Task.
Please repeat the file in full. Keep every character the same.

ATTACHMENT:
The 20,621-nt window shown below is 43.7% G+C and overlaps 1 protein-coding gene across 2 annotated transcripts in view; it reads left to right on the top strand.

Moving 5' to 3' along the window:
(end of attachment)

The 20,621-nt window shown below is 43.7% G+C and overlaps 1 protein-coding gene across 2 annotated transcripts in view; it reads left to right on the top strand.

Moving 5' to 3' along the window: